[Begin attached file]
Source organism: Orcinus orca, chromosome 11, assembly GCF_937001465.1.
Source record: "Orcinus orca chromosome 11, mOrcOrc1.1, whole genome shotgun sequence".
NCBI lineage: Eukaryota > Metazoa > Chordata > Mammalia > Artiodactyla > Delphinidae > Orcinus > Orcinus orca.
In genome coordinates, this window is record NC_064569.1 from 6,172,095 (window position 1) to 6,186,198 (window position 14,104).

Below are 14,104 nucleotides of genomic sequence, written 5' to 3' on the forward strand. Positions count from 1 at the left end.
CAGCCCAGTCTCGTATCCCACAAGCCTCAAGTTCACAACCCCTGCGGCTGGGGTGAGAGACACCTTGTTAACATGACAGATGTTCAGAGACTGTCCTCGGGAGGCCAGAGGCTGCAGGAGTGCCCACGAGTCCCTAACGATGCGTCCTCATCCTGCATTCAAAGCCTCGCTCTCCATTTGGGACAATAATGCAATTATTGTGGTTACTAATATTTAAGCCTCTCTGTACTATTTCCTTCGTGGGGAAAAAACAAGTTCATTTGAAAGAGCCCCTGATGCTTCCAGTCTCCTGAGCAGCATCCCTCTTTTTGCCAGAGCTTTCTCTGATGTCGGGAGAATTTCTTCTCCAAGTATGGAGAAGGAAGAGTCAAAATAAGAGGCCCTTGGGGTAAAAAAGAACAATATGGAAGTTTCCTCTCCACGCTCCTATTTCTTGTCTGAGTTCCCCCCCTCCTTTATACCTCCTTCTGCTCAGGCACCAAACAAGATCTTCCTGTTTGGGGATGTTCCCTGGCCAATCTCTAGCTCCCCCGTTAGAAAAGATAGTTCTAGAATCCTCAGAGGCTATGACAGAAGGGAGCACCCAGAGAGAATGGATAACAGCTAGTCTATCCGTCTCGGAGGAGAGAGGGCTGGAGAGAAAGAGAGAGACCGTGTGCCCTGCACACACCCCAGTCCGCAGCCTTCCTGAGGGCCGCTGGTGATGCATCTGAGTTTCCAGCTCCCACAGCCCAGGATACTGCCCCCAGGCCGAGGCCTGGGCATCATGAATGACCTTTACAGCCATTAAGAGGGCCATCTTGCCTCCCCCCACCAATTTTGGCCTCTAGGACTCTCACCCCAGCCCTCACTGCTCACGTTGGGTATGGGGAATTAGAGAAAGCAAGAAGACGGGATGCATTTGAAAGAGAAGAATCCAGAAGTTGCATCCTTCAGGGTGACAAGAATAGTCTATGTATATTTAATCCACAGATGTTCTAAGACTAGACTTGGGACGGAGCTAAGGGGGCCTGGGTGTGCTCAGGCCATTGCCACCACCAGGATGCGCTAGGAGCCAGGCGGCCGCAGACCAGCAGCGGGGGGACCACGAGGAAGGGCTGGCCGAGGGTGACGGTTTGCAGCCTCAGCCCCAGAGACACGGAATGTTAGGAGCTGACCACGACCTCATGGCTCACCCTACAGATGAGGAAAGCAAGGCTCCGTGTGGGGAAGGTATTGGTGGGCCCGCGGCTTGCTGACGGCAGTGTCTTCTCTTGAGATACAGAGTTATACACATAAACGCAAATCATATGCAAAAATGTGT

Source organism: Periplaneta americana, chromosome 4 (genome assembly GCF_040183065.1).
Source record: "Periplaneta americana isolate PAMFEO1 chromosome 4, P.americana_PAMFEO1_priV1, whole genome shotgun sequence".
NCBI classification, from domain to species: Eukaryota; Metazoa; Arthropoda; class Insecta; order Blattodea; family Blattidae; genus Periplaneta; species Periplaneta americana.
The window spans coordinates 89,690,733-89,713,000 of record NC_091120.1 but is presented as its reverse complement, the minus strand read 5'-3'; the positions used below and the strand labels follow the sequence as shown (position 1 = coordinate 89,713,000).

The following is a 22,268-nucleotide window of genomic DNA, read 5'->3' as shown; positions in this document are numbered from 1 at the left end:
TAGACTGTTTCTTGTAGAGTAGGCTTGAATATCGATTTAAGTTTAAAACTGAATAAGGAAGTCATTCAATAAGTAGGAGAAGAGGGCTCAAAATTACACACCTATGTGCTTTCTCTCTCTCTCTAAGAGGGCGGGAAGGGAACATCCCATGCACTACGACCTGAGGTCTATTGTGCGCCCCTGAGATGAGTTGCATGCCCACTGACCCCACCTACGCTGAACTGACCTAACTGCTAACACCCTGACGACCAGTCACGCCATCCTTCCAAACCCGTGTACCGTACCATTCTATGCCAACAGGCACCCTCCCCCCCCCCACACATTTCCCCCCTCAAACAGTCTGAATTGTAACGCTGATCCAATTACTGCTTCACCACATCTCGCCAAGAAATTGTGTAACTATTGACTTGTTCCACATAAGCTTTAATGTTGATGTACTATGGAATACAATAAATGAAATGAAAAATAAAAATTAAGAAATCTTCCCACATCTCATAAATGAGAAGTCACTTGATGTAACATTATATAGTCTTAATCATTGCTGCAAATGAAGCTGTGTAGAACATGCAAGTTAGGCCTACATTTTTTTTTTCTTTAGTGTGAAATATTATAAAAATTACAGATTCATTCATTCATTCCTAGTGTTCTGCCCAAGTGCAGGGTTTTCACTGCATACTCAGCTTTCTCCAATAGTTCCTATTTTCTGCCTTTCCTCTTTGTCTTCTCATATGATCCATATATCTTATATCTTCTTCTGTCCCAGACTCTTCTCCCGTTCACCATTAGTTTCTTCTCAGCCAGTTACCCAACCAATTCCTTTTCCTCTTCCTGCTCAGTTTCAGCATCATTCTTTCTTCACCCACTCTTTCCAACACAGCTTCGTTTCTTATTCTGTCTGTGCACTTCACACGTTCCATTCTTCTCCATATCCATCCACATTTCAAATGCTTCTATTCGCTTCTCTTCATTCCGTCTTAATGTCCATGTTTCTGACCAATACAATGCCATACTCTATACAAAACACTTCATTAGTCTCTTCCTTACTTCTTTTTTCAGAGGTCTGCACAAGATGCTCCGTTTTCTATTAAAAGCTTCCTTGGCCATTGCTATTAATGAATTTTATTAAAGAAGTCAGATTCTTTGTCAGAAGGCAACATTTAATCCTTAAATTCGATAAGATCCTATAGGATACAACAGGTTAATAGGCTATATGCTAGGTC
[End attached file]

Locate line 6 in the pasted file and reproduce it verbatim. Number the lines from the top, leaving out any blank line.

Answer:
CAGCCCAGTCTCGTATCCCACAAGCCTCAAGTTCACAACCCCTGCGGCTGGGGTGAGAGACACCTTGTTAACATGACAGATGTTCAGAGACTGTCCTCGGGAGGCCAGAGGCTGCAGGAGTGCCCACGAGTCCCTAACGATGCGTCCTCATCCTGCATTCAAAGCCTCGCTCTCCATTTGGGACAATAATGCAATTATTGTGGTTACTAATATTTAAGCCTCTCTGTACTATTTCCTTCGTGGGGAAAAAACAAGTTCATTTGAAAGAGCCCCTGATGCTTCCAGTCTCCTGAGCAGCATCCCTCTTTTTGCCAGAGCTTTCTCTGATGTCGGGAGAATTTCTTCTCCAAGTATGGAGAAGGAAGAGTCAAAATAAGAGGCCCTTGGGGTAAAAAAGAACAATATGGAAGTTTCCTCTCCACGCTCCTATTTCTTGTCTGAGTTCCCCCCCTCCTTTATACCTCCTTCTGCTCAGGCACCAAACAAGATCTTCCTGTTTGGGGATGTTCCCTGGCCAATCTCTAGCTCCCCCGTTAGAAAAGATAGTTCTAGAATCCTCAGAGGCTATGACAGAAGGGAGCACCCAGAGAGAATGGATAACAGCTAGTCTATCCGTCTCGGAGGAGAGAGGGCTGGAGAGAAAGAGAGAGACCGTGTGCCCTGCACACACCCCAGTCCGCAGCCTTCCTGAGGGCCGCTGGTGATGCATCTGAGTTTCCAGCTCCCACAGCCCAGGATACTGCCCCCAGGCCGAGGCCTGGGCATCATGAATGACCTTTACAGCCATTAAGAGGGCCATCTTGCCTCCCCCCACCAATTTTGGCCTCTAGGACTCTCACCCCAGCCCTCACTGCTCACGTTGGGTATGGGGAATTAGAGAAAGCAAGAAGACGGGATGCATTTGAAAGAGAAGAATCCAGAAGTTGCATCCTTCAGGGTGACAAGAATAGTCTATGTATATTTAATCCACAGATGTTCTAAGACTAGACTTGGGACGGAGCTAAGGGGGCCTGGGTGTGCTCAGGCCATTGCCACCACCAGGATGCGCTAGGAGCCAGGCGGCCGCAGACCAGCAGCGGGGGGACCACGAGGAAGGGCTGGCCGAGGGTGACGGTTTGCAGCCTCAGCCCCAGAGACACGGAATGTTAGGAGCTGACCACGACCTCATGGCTCACCCTACAGATGAGGAAAGCAAGGCTCCGTGTGGGGAAGGTATTGGTGGGCCCGCGGCTTGCTGACGGCAGTGTCTTCTCTTGAGATACAGAGTTATACACATAAACGCAAATCATATGCAAAAATGTGT